Tempest (video game)

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Tempest arcade.png
North American arcade flyer
Developer(s)Atari Inc.
Publisher(s)Atari Inc.
Designer(s)Dave Theurer[1]
Platform(s)Arcade (original)
Atari ST, Amstrad CPC, BBC Micro, ZX Spectrum
ReleaseOctober 1981 (1981-10)[2]
1985: Spectrum, BBC
1987: Amstrad
1989: Atari ST
Genre(s)Tube shooter, third-person shooter[3]
Mode(s)Up to 2 players, alternating turns
CabinetStandard, cabaret, cocktail
Sound2 x POKEY
DisplayVertical orientation, Vector (color), size: 19 inch

Tempest is a 1981 arcade game by Atari Inc., designed and programmed by Dave Theurer. It takes place on a three-dimensional surface, sometimes wrapped into a tube, which is viewed from one end and is divided into a dozen or more segments or lanes. The player controls a claw-shaped spaceship (named Blaster) that crawls along the near edge of the playfield, moving from segment to segment.

Tempest was one of the first games to use Atari's Color-QuadraScan vector display technology. It was also the first game to allow the player to choose their starting level (a system Atari dubbed "SkillStep"). This feature increases the maximum starting level depending on the player's performance in the previous game, essentially allowing the player to continue. Tempest was one of the first video games to sport a progressive level design in which the levels themselves varied rather than giving the player the same layout with increasing difficulty levels.


The ninth level

The objective of Tempest is to survive as long as possible and score as many points as possible by clearing the screen of enemies that have appeared on the playing field. The player's ship can rapid-fire shots down the tunnel, destroying any enemies within the same segment, and is also equipped with a Superzapper, which destroys all enemies currently on the playfield once per level. (A second use of the Superzapper in a level destroys one random enemy.)

Enemies swirl around at the far end of the playfield, then enter the playfield and move toward the player. There are multiple types of enemy, each of which has different behavior. At higher levels, some enemies leave a spike in the middle of the lane as they travel toward the player, a spike can destroy the player's ship when the player warps out to the next playfield. Other enemies travel to the player end of the playfield and then flip from lane to lane, killing the player if they move to the lane that the player is on, firing while the enemy is changing from an adjacent lane kills this type of enemy. When all enemies in a level are destroyed or reach the near end of the playfield, the player "warps" to the next level by traveling down the playfield. As the player warps to the next level, he or she must avoid or shoot away any spikes. The player loses a ship when an enemy comes into contact with their ship, shoots it or otherwise destroys it, or if the ship hits a spike while warping. At certain point thresholds, the player earns a new ship (however, six lives maximum). The game is over when the enemies destroy all of the player's ships.

The game consists of sixteen screens with unique geometric shapes, some of which are closed tubes that allow the player to loop around, while others are open fields that have distinct left and right endpoints. When all sixteen screens have been played, the sequence repeats with a different color scheme and a higher difficulty level, including the invisible (black) levels (65–80). Each sequence of levels adds additional enemies that are faster and more deadly to the player's ship. The numbered levels stop incrementing at level 99 and a random one of the 16 variations will appear after each player death or the successful completion of subsequent levels.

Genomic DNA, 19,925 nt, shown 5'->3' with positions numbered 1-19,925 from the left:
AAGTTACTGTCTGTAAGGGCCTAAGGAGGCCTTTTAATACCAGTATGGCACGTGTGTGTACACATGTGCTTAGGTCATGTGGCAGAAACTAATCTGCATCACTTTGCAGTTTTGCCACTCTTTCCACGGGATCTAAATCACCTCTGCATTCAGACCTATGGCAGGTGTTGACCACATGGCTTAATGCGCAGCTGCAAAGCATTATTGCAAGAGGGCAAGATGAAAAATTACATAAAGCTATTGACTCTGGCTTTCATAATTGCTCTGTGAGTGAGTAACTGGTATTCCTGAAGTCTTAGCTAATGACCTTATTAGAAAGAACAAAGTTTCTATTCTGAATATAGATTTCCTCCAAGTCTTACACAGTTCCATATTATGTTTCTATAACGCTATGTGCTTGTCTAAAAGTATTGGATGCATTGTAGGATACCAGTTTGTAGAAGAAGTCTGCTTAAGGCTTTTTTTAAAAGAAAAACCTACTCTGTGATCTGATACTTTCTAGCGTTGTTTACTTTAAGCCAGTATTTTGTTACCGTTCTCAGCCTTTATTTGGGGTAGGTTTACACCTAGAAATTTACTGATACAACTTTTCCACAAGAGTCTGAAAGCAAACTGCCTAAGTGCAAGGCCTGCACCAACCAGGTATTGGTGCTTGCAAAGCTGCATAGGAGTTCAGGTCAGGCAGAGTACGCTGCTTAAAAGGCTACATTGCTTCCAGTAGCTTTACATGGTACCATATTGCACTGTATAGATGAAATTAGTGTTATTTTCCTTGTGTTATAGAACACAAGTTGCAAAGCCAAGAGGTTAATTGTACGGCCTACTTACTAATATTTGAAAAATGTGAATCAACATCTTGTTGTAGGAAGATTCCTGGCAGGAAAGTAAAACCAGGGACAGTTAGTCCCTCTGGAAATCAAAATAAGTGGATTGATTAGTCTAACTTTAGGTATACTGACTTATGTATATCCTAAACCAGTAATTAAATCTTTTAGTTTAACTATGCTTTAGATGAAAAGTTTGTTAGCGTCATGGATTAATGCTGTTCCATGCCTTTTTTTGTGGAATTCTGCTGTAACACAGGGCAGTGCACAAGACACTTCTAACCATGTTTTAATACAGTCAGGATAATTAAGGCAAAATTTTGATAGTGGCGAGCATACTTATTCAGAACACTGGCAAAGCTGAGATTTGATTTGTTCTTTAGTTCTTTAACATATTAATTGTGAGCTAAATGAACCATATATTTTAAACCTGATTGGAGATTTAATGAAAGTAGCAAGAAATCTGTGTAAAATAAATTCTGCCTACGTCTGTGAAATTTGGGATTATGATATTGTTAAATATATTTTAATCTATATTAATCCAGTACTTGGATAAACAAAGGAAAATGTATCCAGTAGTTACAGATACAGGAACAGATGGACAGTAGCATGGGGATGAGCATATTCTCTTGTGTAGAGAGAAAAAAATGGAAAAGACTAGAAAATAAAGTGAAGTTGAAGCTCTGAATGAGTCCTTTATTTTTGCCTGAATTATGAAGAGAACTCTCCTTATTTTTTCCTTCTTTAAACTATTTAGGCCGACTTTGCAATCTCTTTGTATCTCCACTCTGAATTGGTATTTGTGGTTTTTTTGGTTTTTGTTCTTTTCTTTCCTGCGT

There are 8 enemy types: Flipper, Tanker, Spiker, Spike, Fuseball, Pulsar, Fuseball Tanker, and Pulsar Tanker.


The game was initially meant to be a 3D remake of Space Invaders, but early versions had many problems, so a new design was used. Theurer says that the design came from a nightmare where monsters crawled out of a hole in the ground. During the prototype stages the game was entitled Aliens, then Vortex, and finally titled Tempest.[4]

Three different cabinet designs exist for Tempest. The most common cabinet is an upright cabinet in the shape of a right triangle sitting on top of a rectangle, when viewed from the side. This cabinet sported colorful side art. A shorter and less flashy cabaret-style cabinet was also released with optional side art. A cocktail-style table cabinet allowed two players to play at opposite ends of the table; the screen automatically flipped for each player.

In the first games Atari shipped there were glitches in one or more of the ROM chips. The problem code allowed a player to do unintended things when ending their score in certain 2 digit combinations. According to Joystik magazine, which detailed these combinations, the most useful were the ones that earned the player 40 free credits (06, 11, 12, 16, 17, 18) and the "jump to green" trick (46).[5] Another useful combination mentioned was 05 which allowed the player to play the game in the attract mode. In this scenario pausing at one the combinations would cause the effect to take place immediately without losing the balance of the player's lives. Also, in the attract mode, pausing at an end score of 48 gave the player 255 extra lives. After this issue was discovered, Atari corrected the problem so that further shipping machines were incapable of allowing the end score tricks. It was also noted in Joystik that Atari shipped updated chips to be replaced in the field.


An official port was released for the Atari ST. An official port that bears the Atari logo was released by Superior Software for the BBC Micro and Acorn Electron in 1985, and another by Electric Dreams for the ZX Spectrum and Amstrad CPC in 1987.